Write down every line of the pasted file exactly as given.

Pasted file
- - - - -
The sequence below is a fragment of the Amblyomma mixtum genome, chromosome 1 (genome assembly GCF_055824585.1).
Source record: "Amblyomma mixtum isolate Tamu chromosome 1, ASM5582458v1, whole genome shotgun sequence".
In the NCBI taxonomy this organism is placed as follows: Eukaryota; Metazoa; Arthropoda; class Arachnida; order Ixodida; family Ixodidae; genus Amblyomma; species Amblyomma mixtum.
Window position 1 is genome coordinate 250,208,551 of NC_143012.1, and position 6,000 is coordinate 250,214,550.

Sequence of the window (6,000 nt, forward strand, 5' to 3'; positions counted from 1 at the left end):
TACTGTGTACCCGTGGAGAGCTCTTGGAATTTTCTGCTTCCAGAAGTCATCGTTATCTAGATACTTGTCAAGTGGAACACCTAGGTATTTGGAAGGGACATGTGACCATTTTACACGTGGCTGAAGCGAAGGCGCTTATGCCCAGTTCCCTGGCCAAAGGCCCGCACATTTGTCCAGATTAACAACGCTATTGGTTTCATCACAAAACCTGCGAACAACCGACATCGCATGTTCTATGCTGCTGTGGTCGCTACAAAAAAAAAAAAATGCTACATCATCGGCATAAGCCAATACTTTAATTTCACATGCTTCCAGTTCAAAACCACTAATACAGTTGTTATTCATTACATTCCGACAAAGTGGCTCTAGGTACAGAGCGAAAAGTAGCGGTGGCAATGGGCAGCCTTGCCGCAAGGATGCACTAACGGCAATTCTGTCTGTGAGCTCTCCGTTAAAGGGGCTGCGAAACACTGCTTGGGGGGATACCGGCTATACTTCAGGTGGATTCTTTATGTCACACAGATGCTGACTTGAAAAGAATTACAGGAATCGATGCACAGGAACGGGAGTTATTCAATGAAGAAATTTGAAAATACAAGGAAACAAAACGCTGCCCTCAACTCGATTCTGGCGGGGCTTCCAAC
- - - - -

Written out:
The sequence below is a fragment of the Amblyomma mixtum genome, chromosome 1 (genome assembly GCF_055824585.1).
Source record: "Amblyomma mixtum isolate Tamu chromosome 1, ASM5582458v1, whole genome shotgun sequence".
In the NCBI taxonomy this organism is placed as follows: Eukaryota; Metazoa; Arthropoda; class Arachnida; order Ixodida; family Ixodidae; genus Amblyomma; species Amblyomma mixtum.
Window position 1 is genome coordinate 250,208,551 of NC_143012.1, and position 6,000 is coordinate 250,214,550.

Sequence of the window (6,000 nt, forward strand, 5' to 3'; positions counted from 1 at the left end):
TACTGTGTACCCGTGGAGAGCTCTTGGAATTTTCTGCTTCCAGAAGTCATCGTTATCTAGATACTTGTCAAGTGGAACACCTAGGTATTTGGAAGGGACATGTGACCATTTTACACGTGGCTGAAGCGAAGGCGCTTATGCCCAGTTCCCTGGCCAAAGGCCCGCACATTTGTCCAGATTAACAACGCTATTGGTTTCATCACAAAACCTGCGAACAACCGACATCGCATGTTCTATGCTGCTGTGGTCGCTACAAAAAAAAAAAAATGCTACATCATCGGCATAAGCCAATACTTTAATTTCACATGCTTCCAGTTCAAAACCACTAATACAGTTGTTATTCATTACATTCCGACAAAGTGGCTCTAGGTACAGAGCGAAAAGTAGCGGTGGCAATGGGCAGCCTTGCCGCAAGGATGCACTAACGGCAATTCTGTCTGTGAGCTCTCCGTTAAAGGGGCTGCGAAACACTGCTTGGGGGGATACCGGCTATACTTCAGGTGGATTCTTTATGTCACACAGATGCTGACTTGAAAAGAATTACAGGAATCGATGCACAGGAACGGGAGTTATTCAATGAAGAAATTTGAAAATACAAGGAAACAAAACGCTGCCCTCAACTCGATTCTGGCGGGGCTTCCAAC